In many ways, a typical day at SIL is a misnomer from the very start. Students set parameters for their class schedules to allow for participation in extracurriculars, accommodate travel schedules, and to suit their work habits. Nor are schedules set in stone for the year with student commitments changing and the recurring schedule changing with them. To get a better idea of the student experience, we asked a few students to share their take on SIL scheduling and the "typical day".
First up: Chris, Class of 2016
"I am not a morning person, so my first class is generally at 11am. Lately, I have been coming in at 10am in order to fit in more classes, but I still take the mornings slow and only get up 20 minutes before class. After two classes in the morning I will have an hour break when I can take a lunch. If I have a lot of work I spend the time studying, otherwise I might get in a few games of ping pong with other students hanging around or teachers with an hour free.
In the afternoon, I will have a third and sometimes fourth class depending on the day. When I am done for the day, I spend some time in the study hall doing homework and studying for tests or else working on a Rubik's cube. After classes in the afternoon is also an excellent time to take tests, especially as I can spend whatever time I need beforehand on review so that I feel prepared.
Last year, in addition to my SIL courses, I was taking classes at Foothill Community College, dancing ballet, and teaching an introductory coding class for kids in Santa Clara (www.teendevcamp.com). I took three classes at Foothill during the school year, CS 1A - 1C. They are all Java courses. Two were in the evenings so I could head over after a day at SIL, but one was right in the middle of the day. It was easy to adjust my SIL class schedule for that term so that I would leave in the middle of the day for a longer period and then come back to finish up with another class time. I didn't love going back and forth, but the Foothill class times were set and it allowed me to fit in everything I wanted to do while still not having to get up before 10am.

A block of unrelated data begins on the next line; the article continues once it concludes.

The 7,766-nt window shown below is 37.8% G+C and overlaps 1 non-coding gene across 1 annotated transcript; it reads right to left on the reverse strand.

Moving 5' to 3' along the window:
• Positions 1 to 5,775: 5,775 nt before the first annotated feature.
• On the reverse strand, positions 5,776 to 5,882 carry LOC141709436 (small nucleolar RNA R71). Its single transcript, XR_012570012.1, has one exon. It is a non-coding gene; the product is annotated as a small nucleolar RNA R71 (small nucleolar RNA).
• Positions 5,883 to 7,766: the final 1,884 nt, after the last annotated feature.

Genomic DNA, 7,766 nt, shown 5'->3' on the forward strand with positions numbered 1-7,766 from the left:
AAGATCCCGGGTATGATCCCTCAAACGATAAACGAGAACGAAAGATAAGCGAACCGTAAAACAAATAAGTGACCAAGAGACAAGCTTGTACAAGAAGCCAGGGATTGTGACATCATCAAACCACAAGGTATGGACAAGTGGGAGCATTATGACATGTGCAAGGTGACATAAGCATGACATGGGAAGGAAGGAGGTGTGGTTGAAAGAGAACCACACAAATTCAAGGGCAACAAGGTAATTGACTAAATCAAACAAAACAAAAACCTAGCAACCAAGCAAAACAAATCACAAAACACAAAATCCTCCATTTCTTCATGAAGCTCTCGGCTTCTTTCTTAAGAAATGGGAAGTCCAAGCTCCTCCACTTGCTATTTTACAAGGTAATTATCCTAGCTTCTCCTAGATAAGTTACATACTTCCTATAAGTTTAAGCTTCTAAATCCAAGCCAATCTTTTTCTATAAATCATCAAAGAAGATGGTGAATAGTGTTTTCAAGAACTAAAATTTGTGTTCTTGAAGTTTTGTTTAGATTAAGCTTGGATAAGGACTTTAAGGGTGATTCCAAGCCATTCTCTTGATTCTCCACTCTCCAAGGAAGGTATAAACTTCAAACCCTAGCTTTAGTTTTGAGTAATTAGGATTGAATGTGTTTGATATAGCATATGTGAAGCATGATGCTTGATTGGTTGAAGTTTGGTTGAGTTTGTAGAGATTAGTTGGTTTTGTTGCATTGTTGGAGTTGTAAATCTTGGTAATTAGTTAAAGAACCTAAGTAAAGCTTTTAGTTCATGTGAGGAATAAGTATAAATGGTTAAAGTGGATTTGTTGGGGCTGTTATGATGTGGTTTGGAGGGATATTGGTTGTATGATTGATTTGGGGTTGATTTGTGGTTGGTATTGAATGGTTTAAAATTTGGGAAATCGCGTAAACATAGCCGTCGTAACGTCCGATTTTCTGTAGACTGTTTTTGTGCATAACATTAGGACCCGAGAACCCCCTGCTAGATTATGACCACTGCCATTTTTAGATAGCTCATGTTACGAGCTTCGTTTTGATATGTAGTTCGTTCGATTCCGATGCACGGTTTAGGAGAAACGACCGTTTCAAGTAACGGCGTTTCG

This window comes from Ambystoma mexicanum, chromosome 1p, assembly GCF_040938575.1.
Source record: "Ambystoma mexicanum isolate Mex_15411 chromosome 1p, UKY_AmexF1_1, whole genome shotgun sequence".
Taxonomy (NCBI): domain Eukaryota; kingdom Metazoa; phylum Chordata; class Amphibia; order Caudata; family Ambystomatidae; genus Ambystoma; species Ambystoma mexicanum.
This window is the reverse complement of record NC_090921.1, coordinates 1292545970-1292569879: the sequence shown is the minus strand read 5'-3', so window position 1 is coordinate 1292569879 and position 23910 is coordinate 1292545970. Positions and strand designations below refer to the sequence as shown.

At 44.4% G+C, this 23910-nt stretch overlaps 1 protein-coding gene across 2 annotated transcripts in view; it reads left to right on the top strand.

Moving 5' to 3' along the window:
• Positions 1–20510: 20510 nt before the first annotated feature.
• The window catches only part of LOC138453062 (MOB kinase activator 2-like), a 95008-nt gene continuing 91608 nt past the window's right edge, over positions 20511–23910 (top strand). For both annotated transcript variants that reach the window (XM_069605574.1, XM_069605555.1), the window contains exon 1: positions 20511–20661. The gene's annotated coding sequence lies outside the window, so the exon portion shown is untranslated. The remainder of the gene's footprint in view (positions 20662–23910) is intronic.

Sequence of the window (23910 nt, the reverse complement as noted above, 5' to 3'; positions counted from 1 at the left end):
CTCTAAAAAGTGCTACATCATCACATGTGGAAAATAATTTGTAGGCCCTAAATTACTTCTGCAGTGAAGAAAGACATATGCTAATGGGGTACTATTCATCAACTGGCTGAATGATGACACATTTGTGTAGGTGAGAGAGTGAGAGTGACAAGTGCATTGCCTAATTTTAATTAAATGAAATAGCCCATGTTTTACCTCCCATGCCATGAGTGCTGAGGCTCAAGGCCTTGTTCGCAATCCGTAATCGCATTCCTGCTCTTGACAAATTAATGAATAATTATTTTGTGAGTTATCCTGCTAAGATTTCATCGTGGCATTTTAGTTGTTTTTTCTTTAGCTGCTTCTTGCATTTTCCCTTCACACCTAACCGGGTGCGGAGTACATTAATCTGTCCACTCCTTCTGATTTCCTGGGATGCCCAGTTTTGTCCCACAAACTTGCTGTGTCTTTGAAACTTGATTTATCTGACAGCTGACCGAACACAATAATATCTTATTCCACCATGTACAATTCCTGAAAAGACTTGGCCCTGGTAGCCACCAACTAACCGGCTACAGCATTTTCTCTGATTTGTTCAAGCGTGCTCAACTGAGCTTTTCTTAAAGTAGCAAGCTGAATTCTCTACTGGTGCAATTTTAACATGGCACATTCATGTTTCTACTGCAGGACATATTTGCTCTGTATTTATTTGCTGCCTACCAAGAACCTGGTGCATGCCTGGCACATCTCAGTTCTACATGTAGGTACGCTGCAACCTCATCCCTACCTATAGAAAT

On the days when I was teaching, I would leave earlier than usual and organized things so that I wouldn't take tests on those days. Over the summer, I taught a more intensive coding class, but I still continued with some of my SIL courses. I would have one day for my classes each week and still be able to come in for exams so that I could keep up progress in my courses.
Even though I chose to continue with classes through the summer rather than taking a long break, it was easy to rearrange my schedule as needed. When I went to Tahoe for a ballet competition or when I had a performance, I just cancelled classes for those days and then picked right back up.
The flexibility to start classes at anytime is useful overall. Last year, I finished my math course when the calendar was about 70% through what would be the traditional school year. I simply began my AP Calculus BC class right then. Being able to continue on to the next course and work on my classes through the summer helps take some of the pressure off my senior year schedule, especially with college applications in the fall.
The class schedule like course instruction and content is oriented to the student. If you want to get work done quickly, you can do it, but you have to take initiative. There isn't someone who is going to show up and force you to do something right now. But, everything assigned is interesting and truly develops your understanding; you'll never have busy work. You go at your pace. If you want you can do what Cooper did when he completed his full year of Bio in something like three months, but it is really up to you. Finishing classes comes down to the work you put into it.